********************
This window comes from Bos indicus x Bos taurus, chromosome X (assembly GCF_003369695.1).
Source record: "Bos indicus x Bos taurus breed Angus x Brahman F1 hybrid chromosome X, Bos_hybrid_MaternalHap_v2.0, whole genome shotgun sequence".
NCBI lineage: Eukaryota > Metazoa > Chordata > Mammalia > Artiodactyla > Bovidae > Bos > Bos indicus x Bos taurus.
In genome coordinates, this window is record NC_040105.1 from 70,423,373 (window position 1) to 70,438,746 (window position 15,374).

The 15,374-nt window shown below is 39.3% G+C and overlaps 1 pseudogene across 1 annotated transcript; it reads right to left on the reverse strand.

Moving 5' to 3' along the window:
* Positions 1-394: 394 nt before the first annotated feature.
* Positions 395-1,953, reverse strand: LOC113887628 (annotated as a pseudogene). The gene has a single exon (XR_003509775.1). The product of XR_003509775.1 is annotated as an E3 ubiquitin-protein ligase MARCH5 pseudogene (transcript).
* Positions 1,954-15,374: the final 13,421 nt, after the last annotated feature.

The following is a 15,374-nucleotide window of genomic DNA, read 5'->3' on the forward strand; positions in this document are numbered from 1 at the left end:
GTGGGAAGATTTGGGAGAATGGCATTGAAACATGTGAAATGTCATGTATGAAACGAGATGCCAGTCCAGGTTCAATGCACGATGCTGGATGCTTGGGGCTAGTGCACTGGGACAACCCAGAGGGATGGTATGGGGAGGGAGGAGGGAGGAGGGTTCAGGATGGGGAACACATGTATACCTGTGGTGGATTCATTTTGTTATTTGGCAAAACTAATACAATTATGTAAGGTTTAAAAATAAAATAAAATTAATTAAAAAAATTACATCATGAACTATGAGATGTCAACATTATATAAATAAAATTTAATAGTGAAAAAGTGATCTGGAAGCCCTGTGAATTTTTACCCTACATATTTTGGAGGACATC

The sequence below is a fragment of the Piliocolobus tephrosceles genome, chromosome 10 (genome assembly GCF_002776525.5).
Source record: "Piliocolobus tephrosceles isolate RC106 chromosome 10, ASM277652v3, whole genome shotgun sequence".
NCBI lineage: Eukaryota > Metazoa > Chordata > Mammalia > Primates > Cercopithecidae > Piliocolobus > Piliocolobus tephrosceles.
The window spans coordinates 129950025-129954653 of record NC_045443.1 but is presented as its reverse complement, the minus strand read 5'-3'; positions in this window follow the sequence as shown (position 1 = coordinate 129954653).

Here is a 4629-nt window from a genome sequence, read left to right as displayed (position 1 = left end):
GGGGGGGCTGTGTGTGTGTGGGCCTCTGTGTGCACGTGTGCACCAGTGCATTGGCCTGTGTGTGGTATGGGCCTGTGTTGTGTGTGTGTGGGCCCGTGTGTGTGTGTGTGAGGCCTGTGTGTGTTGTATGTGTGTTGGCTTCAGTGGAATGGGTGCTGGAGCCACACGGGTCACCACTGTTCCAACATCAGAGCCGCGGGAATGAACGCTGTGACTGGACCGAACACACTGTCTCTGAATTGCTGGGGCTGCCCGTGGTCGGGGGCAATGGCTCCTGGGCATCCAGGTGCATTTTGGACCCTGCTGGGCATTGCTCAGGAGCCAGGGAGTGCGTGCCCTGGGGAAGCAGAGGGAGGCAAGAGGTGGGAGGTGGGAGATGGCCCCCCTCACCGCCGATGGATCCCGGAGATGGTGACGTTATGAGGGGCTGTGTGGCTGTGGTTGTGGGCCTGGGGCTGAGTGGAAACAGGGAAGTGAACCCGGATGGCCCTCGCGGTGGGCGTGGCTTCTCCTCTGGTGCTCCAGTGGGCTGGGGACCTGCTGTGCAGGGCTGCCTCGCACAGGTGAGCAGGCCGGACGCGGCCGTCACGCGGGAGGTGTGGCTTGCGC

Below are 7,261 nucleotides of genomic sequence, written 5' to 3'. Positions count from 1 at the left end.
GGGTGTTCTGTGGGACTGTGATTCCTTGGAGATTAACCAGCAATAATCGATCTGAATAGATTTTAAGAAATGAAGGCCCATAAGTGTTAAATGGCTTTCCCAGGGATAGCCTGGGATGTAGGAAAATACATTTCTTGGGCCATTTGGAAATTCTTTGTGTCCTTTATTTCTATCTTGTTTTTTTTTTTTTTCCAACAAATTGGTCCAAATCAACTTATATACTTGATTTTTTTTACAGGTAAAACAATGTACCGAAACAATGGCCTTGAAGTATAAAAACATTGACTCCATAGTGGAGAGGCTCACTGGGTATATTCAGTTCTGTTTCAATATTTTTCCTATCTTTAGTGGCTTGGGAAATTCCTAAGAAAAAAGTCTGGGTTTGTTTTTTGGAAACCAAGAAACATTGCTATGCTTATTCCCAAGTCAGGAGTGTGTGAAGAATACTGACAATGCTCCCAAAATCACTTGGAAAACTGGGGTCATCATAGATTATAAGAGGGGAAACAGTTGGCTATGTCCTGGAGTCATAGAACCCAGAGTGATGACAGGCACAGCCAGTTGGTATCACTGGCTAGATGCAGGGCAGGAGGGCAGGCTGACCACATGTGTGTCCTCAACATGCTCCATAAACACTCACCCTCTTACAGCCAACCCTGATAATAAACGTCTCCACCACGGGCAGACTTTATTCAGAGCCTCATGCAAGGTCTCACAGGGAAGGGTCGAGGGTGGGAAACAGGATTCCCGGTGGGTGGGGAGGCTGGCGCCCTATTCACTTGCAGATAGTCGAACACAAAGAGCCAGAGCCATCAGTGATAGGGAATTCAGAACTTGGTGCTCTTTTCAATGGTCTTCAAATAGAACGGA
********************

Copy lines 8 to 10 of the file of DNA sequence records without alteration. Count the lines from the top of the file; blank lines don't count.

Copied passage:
* Positions 395-1,953, reverse strand: LOC113887628 (annotated as a pseudogene). The gene has a single exon (XR_003509775.1). The product of XR_003509775.1 is annotated as an E3 ubiquitin-protein ligase MARCH5 pseudogene (transcript).
* Positions 1,954-15,374: the final 13,421 nt, after the last annotated feature.

The following is a 15,374-nucleotide window of genomic DNA, read 5'->3' on the forward strand; positions in this document are numbered from 1 at the left end: